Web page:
About Year of the Dog:
A month or two ago, I remembered an old manuscript I had completed but which hadn’t sold. It was a contemporary romance meant for Zondervan, titled Year of the Dog.
The book had gone into the pipeline and I even got another title (Bad Dog) and a cover for it, but eventually my editor at the time decided she didn’t want to publish it, for various reasons. She instead requested a romantic suspense, and so I cannibalized some of the characters from Year of the Dog and thrust them into the next book I wrote, which was Protection for Hire. Honestly, I didn’t take a lot from Year of the Dog to put in Protection for Hire, aside from character names and a few relationship ties.
I was originally thinking I’d post Year of the Dog as-is on my blog as a free read, but then it occurred to me that I could revamp it into a romantic suspense and change the setting to Hawaii. It would work out perfectly as (yet another) prequel to the Warubozu series and introduce some of the backstory and conflict of the series ahead of time.
The problem is that I’m still working hard on my Christian Regency Romantic Suspense series, Lady Wynwood’s Spies, and I’m not even halfway through the series yet. I thought I must be crazy to consider doing all the work required to completely rewrite a manuscript when I’m already busy.
But for the past 3 months, I’ve been doing a productivity experiment (on my Writing Diary Blog) in which I write prose in my manuscript every day. I have to do a bare minimum of 100 words.
I’ve found that those 100 words are completely doable, even when I’m feeling really sick. While it was hard for the first couple weeks, doing the streak forced me to learn how to manage my time so that I can work around my IBS flare-ups. As a result, I just hit 180 days on my writing streak and I’m still going strong. What really helped was that my bare minimum for each day is so small and easy to do, although most days I write more than that.
Since I’ve experienced how easy it is to write 100 words a day, it occurred to me that I would have no problem writing 100 words a day on Year of the Dog. I can post the book on my blog as I write it, about one chapter a month.
I’ll also put the links to each month’s chapters in my monthly newsletter. That way I’ll have at least something to read for the contemporary romance readers subscribed to my newsletter while I’m working on the Regency series.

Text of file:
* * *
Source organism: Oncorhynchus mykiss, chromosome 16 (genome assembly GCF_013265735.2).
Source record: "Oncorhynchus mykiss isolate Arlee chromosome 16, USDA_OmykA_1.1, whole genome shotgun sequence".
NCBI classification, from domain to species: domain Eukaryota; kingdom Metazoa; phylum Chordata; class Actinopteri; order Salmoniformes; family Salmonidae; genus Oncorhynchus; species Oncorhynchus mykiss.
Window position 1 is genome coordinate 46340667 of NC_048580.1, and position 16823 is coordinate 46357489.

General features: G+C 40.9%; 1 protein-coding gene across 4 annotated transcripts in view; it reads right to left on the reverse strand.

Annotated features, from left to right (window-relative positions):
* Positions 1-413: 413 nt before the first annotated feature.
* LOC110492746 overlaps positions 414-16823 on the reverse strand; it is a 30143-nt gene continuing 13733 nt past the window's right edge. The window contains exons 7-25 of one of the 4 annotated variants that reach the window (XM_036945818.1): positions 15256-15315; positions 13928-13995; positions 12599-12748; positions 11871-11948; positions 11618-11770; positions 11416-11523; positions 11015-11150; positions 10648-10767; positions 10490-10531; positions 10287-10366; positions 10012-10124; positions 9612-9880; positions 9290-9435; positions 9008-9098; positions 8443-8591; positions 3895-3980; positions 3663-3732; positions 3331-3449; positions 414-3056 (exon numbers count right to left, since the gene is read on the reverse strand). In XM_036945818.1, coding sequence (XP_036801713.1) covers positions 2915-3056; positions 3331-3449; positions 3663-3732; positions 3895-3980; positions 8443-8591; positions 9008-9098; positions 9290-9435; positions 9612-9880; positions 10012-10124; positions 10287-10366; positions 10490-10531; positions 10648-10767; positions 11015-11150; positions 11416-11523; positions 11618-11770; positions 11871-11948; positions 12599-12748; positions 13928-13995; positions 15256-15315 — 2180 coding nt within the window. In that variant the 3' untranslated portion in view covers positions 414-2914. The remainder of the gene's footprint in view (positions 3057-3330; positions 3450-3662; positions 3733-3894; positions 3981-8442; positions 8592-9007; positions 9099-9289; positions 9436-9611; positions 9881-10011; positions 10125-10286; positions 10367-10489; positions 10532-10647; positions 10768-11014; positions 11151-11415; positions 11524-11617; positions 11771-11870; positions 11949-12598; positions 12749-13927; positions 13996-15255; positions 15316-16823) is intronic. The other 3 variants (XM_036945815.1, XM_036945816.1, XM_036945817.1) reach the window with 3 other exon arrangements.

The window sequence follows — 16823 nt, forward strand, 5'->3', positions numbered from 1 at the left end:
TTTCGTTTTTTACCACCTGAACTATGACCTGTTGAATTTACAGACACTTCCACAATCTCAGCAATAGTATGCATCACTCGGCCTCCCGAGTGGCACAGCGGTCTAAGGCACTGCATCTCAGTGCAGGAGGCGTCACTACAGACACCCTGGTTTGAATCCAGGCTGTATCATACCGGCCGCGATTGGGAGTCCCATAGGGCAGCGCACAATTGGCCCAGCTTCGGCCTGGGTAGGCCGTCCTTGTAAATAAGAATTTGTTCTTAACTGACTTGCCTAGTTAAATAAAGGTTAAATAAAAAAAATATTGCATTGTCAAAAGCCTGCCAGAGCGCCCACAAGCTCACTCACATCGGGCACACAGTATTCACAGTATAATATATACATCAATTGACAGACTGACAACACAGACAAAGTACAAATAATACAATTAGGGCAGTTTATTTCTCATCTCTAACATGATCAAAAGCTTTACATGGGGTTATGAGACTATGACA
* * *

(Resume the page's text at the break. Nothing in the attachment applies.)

So I spent several weeks outlining my revamped Year of the Dog manuscript, and once the outline was done, I started writing the book.
The rough-ish draft will be posted here on this blog as I write each chapter. I’ll try to update the links below with each new part as it posts, but you can also click on the Year of the Dog tag (haha see what I did?) to see the latest chapter.
It’s an ambitious project, but I’m pretty excited about it. I think I like posting free reads on my blog. What does that say about me??? Probably that I’m not very good at business.
Full disclosure: There might be sentences or instances in Year of the Dog that are suspiciously similar to Protection for Hire, since I originally took some things from Year of the Dog when I was writing Protection for Hire. I haven’t re-read Protection for Hire in a while, so if you come across them, sorry about that! Be sure to comment on my blog to let me know.
Year of the Dog serial novel
by Camy Tang
Marisol Mutou, a professional dog trainer, is having a bad year.
While renovating her new dog kenneling and training facility, she needs to move in with her disapproving family, who have always made her feel inadequate—according to them, a job requiring her to be covered in dog hair and slobber is an embarrassment to the family. She convinces her ex-boyfriend to take her dog for a few months … but discovers that his brother is the irate security expert whose car she accidentally rear-ended a few weeks earlier.
Ashwin Keitou has enough problems. His aunt has just shown up on his doorstep, expecting to move in with him, and he can’t say no because he owes her everything—after his mother walked out on them, Aunt Nell took in Ashwin and his brother and raised them in a loving Christian home. What’s more, his brother Dusty also needs a place to stay after being kicked out of his apartment—with a dog in tow. And guess who the dog’s owner is?
But then Ashwin gets a request from an old friend, Edytha Guerrero, a private investigator who also runs a day spa on O’ahu’s north shore. A strange bit of “vandalism” at Marisol's facility had led her to find a purse belonging to Edytha’s sister—who had disappeared three years ago. Worried that Marisol might be in danger, and finding out that security expert Ashwin already knows her, Edytha asks him to covertly keep an eye on the busy young woman
Ashwin is reluctantly attracted to the lively, easy-going dog trainer. She reminds him too much of his happy-go-lucky mother, whose betrayal had caused him to keep people at a distance. Marisol sees past Ashwin’s cold exterior to a man who is loyal to his family, unlike her own mother and sister, who only criticize her career choice.
In the midst of Marisol’s disjointed family and Ashwin’s disruptive home, danger begins to circle around them from people who want the past to remain there. Can they shed light on the secrets moving in the shadows?